If you're left-handed, the odds are good that your crocheting experience has been riddled with frustration. Everything from learning the basics of the craft to following written directions can appear more difficult than it is for our right-handed peers. As someone who has been crocheting left-handed for over a decade, I can tell you that a few little misconceptions caused me a great deal of disappointment and confusion. Here I'm going to take the opportunity to address them, as well as questions that have been posed to me by other lefties.
Myth: Because I crochet left-handed, my work is never going to look the same as right-handed crocheting. If it looks bumpy, or lumpy, or crooked, or sloppy compared to right-handed work, well - that's unavoidable. It's because I'm left-handed.
Fact: When done correctly, left-handed crocheting can look just as beautiful and professional as right-handed work. Sometimes left-handed crocheters learn incorrect technique because they have right-handed teachers, or try to teach themselves from right-handed diagrams, and become confused. Incorrect technique will yield crocheting that looks incorrect.
Myth: I can't follow a pattern written for right-handed crocheting. Or, I could, but I have to reverse all of the directions for it to 'work' for me. This also means that if I want to publish my own designs, I need to 'translate' them.
Fact: Good news! Patterns will still 'work' exactly as written in most cases. The only difference in a left and right handed version of a pattern is that the work will come out mirrored. In most cases, this does not matter at all. For instance, take a look at the left-handed and (projected) right-handed version of the Smaller Ugly Duckling.
The stitches are mirrored, but it produces the same thing. For patterns that are symmetrical from left to right, no changes ever need to be made. For patterns that are asymmetrical from right to left, you will still usually not need to make any changes. Take a look at the picture of the project, and decide whether flipping it will matter to you. A few instances in which you may want to 'translate' the directions are when your project will include words or an image that will not make sense as well when flipped, or if your project needs to be exactly the same orientation as everyone else's. Fortunately, directions for words and pictures are often given in charted form, which do not need to be translated since you can simply work it as shown to get the same result.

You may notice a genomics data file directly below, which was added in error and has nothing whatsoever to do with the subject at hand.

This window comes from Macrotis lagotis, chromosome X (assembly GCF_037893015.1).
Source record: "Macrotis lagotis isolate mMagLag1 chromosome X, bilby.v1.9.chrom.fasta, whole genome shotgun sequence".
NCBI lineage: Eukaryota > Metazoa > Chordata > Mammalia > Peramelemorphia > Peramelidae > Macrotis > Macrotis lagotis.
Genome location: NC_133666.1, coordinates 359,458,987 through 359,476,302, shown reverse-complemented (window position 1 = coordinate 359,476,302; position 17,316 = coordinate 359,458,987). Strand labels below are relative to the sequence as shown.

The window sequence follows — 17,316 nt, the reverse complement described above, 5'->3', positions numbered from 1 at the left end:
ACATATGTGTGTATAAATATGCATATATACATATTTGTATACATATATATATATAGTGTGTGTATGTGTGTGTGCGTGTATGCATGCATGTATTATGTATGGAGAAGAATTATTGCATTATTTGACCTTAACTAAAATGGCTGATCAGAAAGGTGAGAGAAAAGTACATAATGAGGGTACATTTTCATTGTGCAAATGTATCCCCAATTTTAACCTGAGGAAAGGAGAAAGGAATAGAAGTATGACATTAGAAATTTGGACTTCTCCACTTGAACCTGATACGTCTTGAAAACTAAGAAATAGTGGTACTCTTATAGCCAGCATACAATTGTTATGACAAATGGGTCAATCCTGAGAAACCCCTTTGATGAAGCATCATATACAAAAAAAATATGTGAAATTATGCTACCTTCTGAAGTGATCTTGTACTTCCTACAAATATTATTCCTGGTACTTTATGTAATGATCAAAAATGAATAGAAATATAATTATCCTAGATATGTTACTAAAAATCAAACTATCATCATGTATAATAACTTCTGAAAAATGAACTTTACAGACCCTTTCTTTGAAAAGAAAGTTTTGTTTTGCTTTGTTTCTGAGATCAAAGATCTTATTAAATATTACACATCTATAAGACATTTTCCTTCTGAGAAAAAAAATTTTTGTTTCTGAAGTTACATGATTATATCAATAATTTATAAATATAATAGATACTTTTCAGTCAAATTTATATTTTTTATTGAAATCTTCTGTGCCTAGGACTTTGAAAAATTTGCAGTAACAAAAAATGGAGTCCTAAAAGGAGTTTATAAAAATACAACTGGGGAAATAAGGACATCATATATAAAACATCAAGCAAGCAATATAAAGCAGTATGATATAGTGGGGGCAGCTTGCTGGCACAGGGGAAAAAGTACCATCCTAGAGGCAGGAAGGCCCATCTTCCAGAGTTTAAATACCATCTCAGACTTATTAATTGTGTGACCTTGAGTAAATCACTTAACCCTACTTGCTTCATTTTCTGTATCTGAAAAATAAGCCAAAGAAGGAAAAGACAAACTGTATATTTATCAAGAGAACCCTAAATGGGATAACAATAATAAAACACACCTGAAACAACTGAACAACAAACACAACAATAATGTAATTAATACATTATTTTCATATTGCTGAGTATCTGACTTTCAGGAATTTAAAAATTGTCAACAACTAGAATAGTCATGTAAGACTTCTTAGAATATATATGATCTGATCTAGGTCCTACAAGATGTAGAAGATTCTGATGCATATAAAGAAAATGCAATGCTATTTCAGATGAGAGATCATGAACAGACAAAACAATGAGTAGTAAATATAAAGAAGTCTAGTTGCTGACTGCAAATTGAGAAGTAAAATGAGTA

By the same logic, patterns written by a left-handed designer almost never need to be translated to be useable by right-handed crocheters.
Myth: As a left-handed person, I cannot learn to crochet from someone who is right-handed. Once I learn, I can't teach anyone who is right-handed, either.
Fact: It is completely possible for right-handed crocheters to correctly teach lefties how to crochet, and vice versa. Of course, given the greater number of right-handed crocheters, your prospective right-handed pupil may want to try to find another teacher for the easiest time all around, and it's always nice to find a left-handed teacher yourself. There is no reason at all that it can't be done, however.
The most important thing to remember is that when mimicking a teacher who uses the opposite hand, you only need to mirror their motions, not do the complete opposite. (Therefore, you will still be holding your yarn to the back and inserting your hook from front to back, not holding your yarn to the front and inserting your hook from back to front.) Some ideas for teaching in this situation include using a mirror to reflect the motion of your hands, or finding diagrams online and simply flipping them horizontally to get the correct directions. An experienced crocheter will often even be able to crochet with their opposing hand (albeit sloppily) for the purpose of demonstration.
If you have a question or tip related to crocheting left-handed that I haven't mentioned here, let me know!